First, as quarantine restrictions, social distancing and economic troubles took hold, many business meetings, conferences, and other events were canceled. Given the hotel sector’s reliance on demand from group and business travel, this had an unequal impact on hotel occupancy.
Second, as the economy struggled, hotel travelers migrated toward Midscale and Economy class options, which led to a significant decline in hotel ADR. For instance, demand in Nashville, Tennessee, for high-end hotels declined by 53.7% from March 2019 through March 2020, while demand for Midscale and Economy class options declined by 22.3%. Austin, Texas, experienced a similar trend with a 62.1% decline in higher-end options and 21.3% decline in Midscale and Economy class options.
Short-term rentals not immune – but not as bad
All major short-term rental key performance indicators plummeted within the span of a few weeks as well. Global new bookings fell 47% from more than 2.3 million in January 2020 to just 1.2 million in April. Year over year, global new bookings were down 61% (Figure 8).
While these numbers seem grim, the fall for short-term rentals was not as severe as hotels’ for a variety of reasons.
First, short-term rentals can make social distancing easier given the availability of larger units (see 2+ Bedrooms and entire homes) as well as an availability of inventory in more rural and/or remote vacation markets—locations that allowed travelers to escape more densely populated urban markets where cases were spiking.
Second, most short-term rentals offer full-service amenities (such as kitchens and living space), which allowed for longer-term stays and became more popular as families looked for spaces to retreat. As a result, average length of stay increased by 58% during the crisis.
Performance starting to stabilize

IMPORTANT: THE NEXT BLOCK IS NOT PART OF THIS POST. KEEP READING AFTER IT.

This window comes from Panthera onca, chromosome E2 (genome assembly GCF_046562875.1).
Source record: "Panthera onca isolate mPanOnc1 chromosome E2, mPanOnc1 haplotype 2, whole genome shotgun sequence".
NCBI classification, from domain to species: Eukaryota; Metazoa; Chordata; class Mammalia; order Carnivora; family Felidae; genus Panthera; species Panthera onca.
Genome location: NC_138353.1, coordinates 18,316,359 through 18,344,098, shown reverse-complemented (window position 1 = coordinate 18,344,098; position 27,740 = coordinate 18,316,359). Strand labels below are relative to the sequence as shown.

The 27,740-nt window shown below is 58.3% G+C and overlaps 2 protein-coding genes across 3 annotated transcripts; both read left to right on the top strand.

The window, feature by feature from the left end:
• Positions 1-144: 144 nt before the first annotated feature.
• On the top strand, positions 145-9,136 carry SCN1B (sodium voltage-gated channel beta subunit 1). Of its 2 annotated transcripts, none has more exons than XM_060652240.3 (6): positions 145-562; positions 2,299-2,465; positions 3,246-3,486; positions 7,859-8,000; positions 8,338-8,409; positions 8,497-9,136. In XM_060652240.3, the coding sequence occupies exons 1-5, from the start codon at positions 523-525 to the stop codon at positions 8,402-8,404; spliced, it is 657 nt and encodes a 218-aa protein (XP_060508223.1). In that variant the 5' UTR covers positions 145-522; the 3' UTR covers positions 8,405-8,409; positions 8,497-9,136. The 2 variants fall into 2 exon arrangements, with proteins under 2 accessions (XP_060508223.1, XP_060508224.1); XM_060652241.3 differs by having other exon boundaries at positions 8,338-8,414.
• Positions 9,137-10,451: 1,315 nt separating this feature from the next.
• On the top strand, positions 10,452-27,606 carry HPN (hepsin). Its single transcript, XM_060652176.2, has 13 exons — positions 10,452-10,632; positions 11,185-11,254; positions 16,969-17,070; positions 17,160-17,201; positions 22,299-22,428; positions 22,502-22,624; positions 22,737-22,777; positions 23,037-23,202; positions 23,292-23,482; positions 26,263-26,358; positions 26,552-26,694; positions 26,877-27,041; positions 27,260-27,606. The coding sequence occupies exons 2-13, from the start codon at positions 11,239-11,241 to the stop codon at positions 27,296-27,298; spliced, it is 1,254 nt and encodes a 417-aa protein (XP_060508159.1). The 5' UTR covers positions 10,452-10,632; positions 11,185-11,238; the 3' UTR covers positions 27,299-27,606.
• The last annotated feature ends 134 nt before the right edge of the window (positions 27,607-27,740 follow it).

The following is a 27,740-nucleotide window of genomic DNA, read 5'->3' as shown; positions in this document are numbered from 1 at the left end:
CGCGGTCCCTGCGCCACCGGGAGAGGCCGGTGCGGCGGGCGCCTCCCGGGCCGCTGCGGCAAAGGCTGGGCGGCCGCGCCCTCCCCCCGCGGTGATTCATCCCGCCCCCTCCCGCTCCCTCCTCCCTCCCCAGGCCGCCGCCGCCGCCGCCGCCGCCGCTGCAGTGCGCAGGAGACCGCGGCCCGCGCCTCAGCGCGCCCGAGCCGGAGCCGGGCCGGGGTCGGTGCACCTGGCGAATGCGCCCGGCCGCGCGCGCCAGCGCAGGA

With the accommodations sector crippled with all-time low occupancies, it likely will take years to rebuild performance to pre-COVID levels.
For context, the U.S. hotel industry experienced 19 consecutive months of year-over-year RevPAR declines during the Great Recession. And the largest year-over-year RevPAR decline during the Great Recession was 20.4%. By comparison, the first few months of the COVID-19 pandemic yielded much more significant year-over-year RevPAR declines of 51.7% in March, 80.0% in April and 71.0% in May.
For the markets in this analysis, after week-over-week losses reached their low-point in mid-to-late March, the accommodations sector began to rebound with modest, week-to-week occupancy gains beginning in April (Figure 9). Weekly hotel occupancy increased at an average rate of 8.8% since the COVID low point, compared to a 5.3% average weekly increase for short-term rentals.
Hotel performance fell much further, so gains (statistically speaking) have been more pronounced. Hotel occupancy bottomed out at 17.5%, down 77.3% from the prior year; Rentals HC occupancy fell “only” to 36.4% (-45.1% from the prior year). Hotel occupancy has since increased 123.8% from its low, while Rentals HC occupancy increased 60.0%. Hotel ADR has increased 31.9% during that same period, while Rentals HC ADR increased 23.2%.
During the stretch from early April to early July, the global vacation rental industry rebounded as pent-up travel demand led to a 257% increase in global bookings. Figure 10 shows supply counts (Airbnb + Vrbo) for various countries from pre-COVID through to today. Overall, supply has remained relatively steady as hosts are opting to keep their listings active and welcome bookings for the fall and winter months.
In terms of average daily rate, 2020’s booked rates are already back on track with 2019 levels. In fact, Airbnb rates in July are reporting higher than in 2019 for many countries around the world (Figure 11).
These gains—combined with hotels’ greater decreases—has meant the short-term rental industry is now outperforming hotels.